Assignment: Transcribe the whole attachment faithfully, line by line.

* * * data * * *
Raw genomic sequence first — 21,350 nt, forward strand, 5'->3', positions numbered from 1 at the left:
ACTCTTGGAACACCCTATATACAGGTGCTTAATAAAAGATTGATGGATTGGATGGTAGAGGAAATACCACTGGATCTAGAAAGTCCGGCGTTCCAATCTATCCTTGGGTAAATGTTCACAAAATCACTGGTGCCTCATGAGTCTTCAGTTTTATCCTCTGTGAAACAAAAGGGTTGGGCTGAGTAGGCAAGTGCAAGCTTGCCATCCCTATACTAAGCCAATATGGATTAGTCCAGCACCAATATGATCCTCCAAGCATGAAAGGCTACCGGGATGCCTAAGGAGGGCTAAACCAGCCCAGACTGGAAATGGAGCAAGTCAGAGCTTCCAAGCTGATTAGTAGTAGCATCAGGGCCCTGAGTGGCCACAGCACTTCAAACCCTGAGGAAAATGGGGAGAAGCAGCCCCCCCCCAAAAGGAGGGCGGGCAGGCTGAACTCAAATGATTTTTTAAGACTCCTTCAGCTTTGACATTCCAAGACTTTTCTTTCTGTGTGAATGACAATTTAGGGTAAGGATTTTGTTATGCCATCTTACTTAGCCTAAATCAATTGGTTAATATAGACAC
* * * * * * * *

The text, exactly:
Raw genomic sequence first — 21,350 nt, forward strand, 5'->3', positions numbered from 1 at the left:
ACTCTTGGAACACCCTATATACAGGTGCTTAATAAAAGATTGATGGATTGGATGGTAGAGGAAATACCACTGGATCTAGAAAGTCCGGCGTTCCAATCTATCCTTGGGTAAATGTTCACAAAATCACTGGTGCCTCATGAGTCTTCAGTTTTATCCTCTGTGAAACAAAAGGGTTGGGCTGAGTAGGCAAGTGCAAGCTTGCCATCCCTATACTAAGCCAATATGGATTAGTCCAGCACCAATATGATCCTCCAAGCATGAAAGGCTACCGGGATGCCTAAGGAGGGCTAAACCAGCCCAGACTGGAAATGGAGCAAGTCAGAGCTTCCAAGCTGATTAGTAGTAGCATCAGGGCCCTGAGTGGCCACAGCACTTCAAACCCTGAGGAAAATGGGGAGAAGCAGCCCCCCCCCAAAAGGAGGGCGGGCAGGCTGAACTCAAATGATTTTTTAAGACTCCTTCAGCTTTGACATTCCAAGACTTTTCTTTCTGTGTGAATGACAATTTAGGGTAAGGATTTTGTTATGCCATCTTACTTAGCCTAAATCAATTGGTTAATATAGACAC